The digital disruption in retail
The retail sector is a fascinating one when it comes to digital transformation. It was one of the first sectors to ‘go online’ – with a book store called Amazon becoming one of the first online retailers in 1995.
Almost 25 years later, however, many multi-channel retailers are still failing, with many major brands disappearing from the high street in recent years and not just their physical stores.
The first wave of disruption was a race for retailers to establish a successful online presence. But new digital disruption is now sweeping the sector, and organisations need to act now to survive the next shakeup.
A multi-pronged attack
Digitalisation is the biggest buzzword in the business environment today, and many different trends are wrapped up in this catch-all term. For the retail sector, there are four major digital trends that will influence their performance in the years to come. They are:
1. Internet of Things (IoT)
This is a technology that has been talked about for almost two decades, but is now approaching reality. It holds enormous potential – and threat – to the retail industry.
As it becomes more cost effective to embed micro technology into individual items, the impact becomes huge. Every item in a supply chain can be individually tracked. IoT could enable customers in store to choose the items they want and simply walk out – with sensors determining what they’ve purchased and automatically deducting payment via their smartphone. Smart shelves will ask to be restocked.
While most brands shy away from being the pioneers of this kind of new technology, once customers get used to it and embrace it, they will actively seek it out. Stores that are behind the curve will struggle.
2. Data science
Data is now much lauded to be a business’ most valuable asset. As analytics become more and more sophisticated, retailers need to make sure that they are collecting and combining all kinds of data, from sales trends by location, time and season through to more esoteric sources including the weather forecast, political landscape and social media trends.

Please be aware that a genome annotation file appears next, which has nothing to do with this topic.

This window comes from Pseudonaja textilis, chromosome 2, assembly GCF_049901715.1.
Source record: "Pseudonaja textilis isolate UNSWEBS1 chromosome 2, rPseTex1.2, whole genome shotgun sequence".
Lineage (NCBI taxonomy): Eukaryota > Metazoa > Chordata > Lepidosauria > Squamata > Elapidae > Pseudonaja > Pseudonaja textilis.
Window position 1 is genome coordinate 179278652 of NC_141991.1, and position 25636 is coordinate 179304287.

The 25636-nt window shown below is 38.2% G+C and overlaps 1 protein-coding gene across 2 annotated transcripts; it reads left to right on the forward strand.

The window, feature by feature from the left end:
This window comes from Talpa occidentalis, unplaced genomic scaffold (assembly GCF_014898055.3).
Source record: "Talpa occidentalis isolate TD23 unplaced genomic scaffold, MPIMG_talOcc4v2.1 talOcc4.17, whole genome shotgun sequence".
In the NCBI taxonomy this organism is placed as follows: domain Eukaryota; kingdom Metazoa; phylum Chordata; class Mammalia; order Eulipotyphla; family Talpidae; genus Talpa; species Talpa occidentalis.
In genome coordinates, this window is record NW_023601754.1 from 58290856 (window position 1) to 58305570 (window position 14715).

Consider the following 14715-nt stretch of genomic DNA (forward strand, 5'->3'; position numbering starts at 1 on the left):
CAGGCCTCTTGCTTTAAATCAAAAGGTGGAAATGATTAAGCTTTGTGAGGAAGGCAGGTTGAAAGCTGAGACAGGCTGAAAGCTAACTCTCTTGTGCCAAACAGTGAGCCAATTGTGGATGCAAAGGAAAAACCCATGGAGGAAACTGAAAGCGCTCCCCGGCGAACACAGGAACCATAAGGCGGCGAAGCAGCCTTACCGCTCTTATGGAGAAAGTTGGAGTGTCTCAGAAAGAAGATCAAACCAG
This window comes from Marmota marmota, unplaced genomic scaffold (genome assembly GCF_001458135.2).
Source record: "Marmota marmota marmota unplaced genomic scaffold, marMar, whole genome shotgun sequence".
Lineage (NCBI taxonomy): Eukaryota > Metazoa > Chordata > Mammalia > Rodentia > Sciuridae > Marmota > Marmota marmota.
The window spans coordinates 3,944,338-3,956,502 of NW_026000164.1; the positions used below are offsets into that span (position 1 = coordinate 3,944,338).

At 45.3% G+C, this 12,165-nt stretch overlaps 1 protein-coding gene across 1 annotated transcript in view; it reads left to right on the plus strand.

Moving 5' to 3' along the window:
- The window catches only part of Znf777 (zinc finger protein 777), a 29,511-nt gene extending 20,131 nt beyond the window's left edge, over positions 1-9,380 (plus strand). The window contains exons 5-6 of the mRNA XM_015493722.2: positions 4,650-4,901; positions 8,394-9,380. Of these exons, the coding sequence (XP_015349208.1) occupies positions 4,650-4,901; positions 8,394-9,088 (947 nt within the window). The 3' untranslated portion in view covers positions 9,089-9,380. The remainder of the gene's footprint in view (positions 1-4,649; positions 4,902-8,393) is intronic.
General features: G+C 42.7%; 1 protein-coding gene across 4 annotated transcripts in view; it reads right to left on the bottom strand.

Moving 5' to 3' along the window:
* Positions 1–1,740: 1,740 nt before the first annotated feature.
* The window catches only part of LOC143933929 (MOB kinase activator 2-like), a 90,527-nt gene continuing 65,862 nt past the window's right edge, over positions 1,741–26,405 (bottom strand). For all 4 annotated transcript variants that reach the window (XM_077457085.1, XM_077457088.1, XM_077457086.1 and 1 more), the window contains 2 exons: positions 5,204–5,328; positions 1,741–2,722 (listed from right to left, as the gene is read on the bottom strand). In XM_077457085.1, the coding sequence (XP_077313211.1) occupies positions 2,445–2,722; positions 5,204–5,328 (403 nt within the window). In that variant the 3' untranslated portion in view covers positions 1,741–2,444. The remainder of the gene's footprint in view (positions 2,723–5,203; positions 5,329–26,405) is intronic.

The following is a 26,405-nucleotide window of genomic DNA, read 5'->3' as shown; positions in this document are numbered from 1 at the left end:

By understanding all the factors that may or may not influence how people shop, you can better anticipate their future behaviour and deliver to their exact aspirations and expectations.
Many retailers today have introduced self-checkouts to speed up the purchase process, but this is just the tip of the iceberg and not leading edge. Many retail tasks can be automated, saving on people costs and relieving employees of the most menial jobs. US retailer Target is already using robots in its aisles to check stock levels and identify misplaced items. Meanwhile its staff are freed up to focus on customer service.
Other tasks that are ripe for automation are online chat functions on a retail website, ‘last mile’ drone deliveries to the door, along with many supply chain functions.
4. True multichannel retailing
Many retailers are exploring ways to blur the boundaries between online and in store shopping. One aim is to encourage people to shop in store with a mobile device in their hand – to help them locate the item they want and then access product descriptions and online reviews to help them make the decision to buy.
There are many products that people would rather view in real life rather than online. Technology can enhance that experience. With augmented reality, customers in store could view different furniture might look in their living room, or view products in different colours. Enriching the in store experience encourages customers to choose your brand for a high value purchase.
Clearly, embracing these revolutionary ideas requires investment, commitment and vision. WIL Group works with interim professionals that live and breathe major digital transformation. Businesses all over the world now recognise that the secret to embedding major change is to seek external expertise – the right WIL Group interim consultant could be the cornerstone of your future success.